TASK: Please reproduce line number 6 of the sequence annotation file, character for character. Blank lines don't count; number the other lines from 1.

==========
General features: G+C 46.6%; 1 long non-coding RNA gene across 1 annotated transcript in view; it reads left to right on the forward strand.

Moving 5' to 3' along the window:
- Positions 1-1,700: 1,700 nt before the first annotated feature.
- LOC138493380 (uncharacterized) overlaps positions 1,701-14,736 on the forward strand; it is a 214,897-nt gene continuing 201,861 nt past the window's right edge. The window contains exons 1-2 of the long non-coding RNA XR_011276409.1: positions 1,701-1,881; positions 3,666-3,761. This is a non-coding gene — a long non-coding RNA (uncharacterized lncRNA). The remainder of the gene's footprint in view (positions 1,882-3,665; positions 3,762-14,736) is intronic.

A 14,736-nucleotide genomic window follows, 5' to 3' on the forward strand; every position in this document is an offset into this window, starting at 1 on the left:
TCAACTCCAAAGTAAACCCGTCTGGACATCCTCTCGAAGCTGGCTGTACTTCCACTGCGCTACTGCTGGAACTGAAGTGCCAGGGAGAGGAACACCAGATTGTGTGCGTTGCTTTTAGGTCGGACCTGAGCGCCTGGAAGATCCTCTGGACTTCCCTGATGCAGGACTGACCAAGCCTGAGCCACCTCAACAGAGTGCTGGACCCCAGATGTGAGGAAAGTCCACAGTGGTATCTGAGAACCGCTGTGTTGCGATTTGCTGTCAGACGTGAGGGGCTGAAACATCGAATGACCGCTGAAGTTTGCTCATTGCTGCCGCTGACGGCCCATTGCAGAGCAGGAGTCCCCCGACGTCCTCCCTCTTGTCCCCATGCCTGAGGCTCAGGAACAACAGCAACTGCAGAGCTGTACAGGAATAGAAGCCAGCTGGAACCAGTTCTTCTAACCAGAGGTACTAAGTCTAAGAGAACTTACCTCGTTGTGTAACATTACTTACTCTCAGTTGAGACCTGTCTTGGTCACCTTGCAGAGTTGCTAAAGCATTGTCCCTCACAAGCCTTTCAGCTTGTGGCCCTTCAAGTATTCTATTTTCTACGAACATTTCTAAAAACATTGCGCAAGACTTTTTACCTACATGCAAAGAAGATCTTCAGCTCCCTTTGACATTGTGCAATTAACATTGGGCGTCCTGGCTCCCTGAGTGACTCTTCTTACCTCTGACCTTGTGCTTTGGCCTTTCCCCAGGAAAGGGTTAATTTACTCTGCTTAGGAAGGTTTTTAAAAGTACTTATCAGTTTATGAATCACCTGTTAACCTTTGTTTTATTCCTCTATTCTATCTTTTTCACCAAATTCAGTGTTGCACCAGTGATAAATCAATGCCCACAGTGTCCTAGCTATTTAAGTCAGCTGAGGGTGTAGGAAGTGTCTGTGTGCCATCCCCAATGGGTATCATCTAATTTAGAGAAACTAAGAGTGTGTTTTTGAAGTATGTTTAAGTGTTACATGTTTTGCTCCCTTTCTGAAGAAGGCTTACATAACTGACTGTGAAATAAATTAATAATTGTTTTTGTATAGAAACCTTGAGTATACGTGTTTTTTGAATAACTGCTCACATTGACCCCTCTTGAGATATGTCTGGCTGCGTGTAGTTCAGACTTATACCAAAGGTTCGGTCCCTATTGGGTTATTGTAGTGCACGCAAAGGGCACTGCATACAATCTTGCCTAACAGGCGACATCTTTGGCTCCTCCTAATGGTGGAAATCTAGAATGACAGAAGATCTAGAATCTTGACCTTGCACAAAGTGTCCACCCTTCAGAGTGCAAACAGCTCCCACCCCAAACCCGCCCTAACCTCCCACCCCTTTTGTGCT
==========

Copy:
TCAACTCCAAAGTAAACCCGTCTGGACATCCTCTCGAAGCTGGCTGTACTTCCACTGCGCTACTGCTGGAACTGAAGTGCCAGGGAGAGGAACACCAGATTGTGTGCGTTGCTTTTAGGTCGGACCTGAGCGCCTGGAAGATCCTCTGGACTTCCCTGATGCAGGACTGACCAAGCCTGAGCCACCTCAACAGAGTGCTGGACCCCAGATGTGAGGAAAGTCCACAGTGGTATCTGAGAACCGCTGTGTTGCGATTTGCTGTCAGACGTGAGGGGCTGAAACATCGAATGACCGCTGAAGTTTGCTCATTGCTGCCGCTGACGGCCCATTGCAGAGCAGGAGTCCCCCGACGTCCTCCCTCTTGTCCCCATGCCTGAGGCTCAGGAACAACAGCAACTGCAGAGCTGTACAGGAATAGAAGCCAGCTGGAACCAGTTCTTCTAACCAGAGGTACTAAGTCTAAGAGAACTTACCTCGTTGTGTAACATTACTTACTCTCAGTTGAGACCTGTCTTGGTCACCTTGCAGAGTTGCTAAAGCATTGTCCCTCACAAGCCTTTCAGCTTGTGGCCCTTCAAGTATTCTATTTTCTACGAACATTTCTAAAAACATTGCGCAAGACTTTTTACCTACATGCAAAGAAGATCTTCAGCTCCCTTTGACATTGTGCAATTAACATTGGGCGTCCTGGCTCCCTGAGTGACTCTTCTTACCTCTGACCTTGTGCTTTGGCCTTTCCCCAGGAAAGGGTTAATTTACTCTGCTTAGGAAGGTTTTTAAAAGTACTTATCAGTTTATGAATCACCTGTTAACCTTTGTTTTATTCCTCTATTCTATCTTTTTCACCAAATTCAGTGTTGCACCAGTGATAAATCAATGCCCACAGTGTCCTAGCTATTTAAGTCAGCTGAGGGTGTAGGAAGTGTCTGTGTGCCATCCCCAATGGGTATCATCTAATTTAGAGAAACTAAGAGTGTGTTTTTGAAGTATGTTTAAGTGTTACATGTTTTGCTCCCTTTCTGAAGAAGGCTTACATAACTGACTGTGAAATAAATTAATAATTGTTTTTGTATAGAAACCTTGAGTATACGTGTTTTTTGAATAACTGCTCACATTGACCCCTCTTGAGATATGTCTGGCTGCGTGTAGTTCAGACTTATACCAAAGGTTCGGTCCCTATTGGGTTATTGTAGTGCACGCAAAGGGCACTGCATACAATCTTGCCTAACAGGCGACATCTTTGGCTCCTCCTAATGGTGGAAATCTAGAATGACAGAAGATCTAGAATCTTGACCTTGCACAAAGTGTCCACCCTTCAGAGTGCAAACAGCTCCCACCCCAAACCCGCCCTAACCTCCCACCCCTTTTGTGCT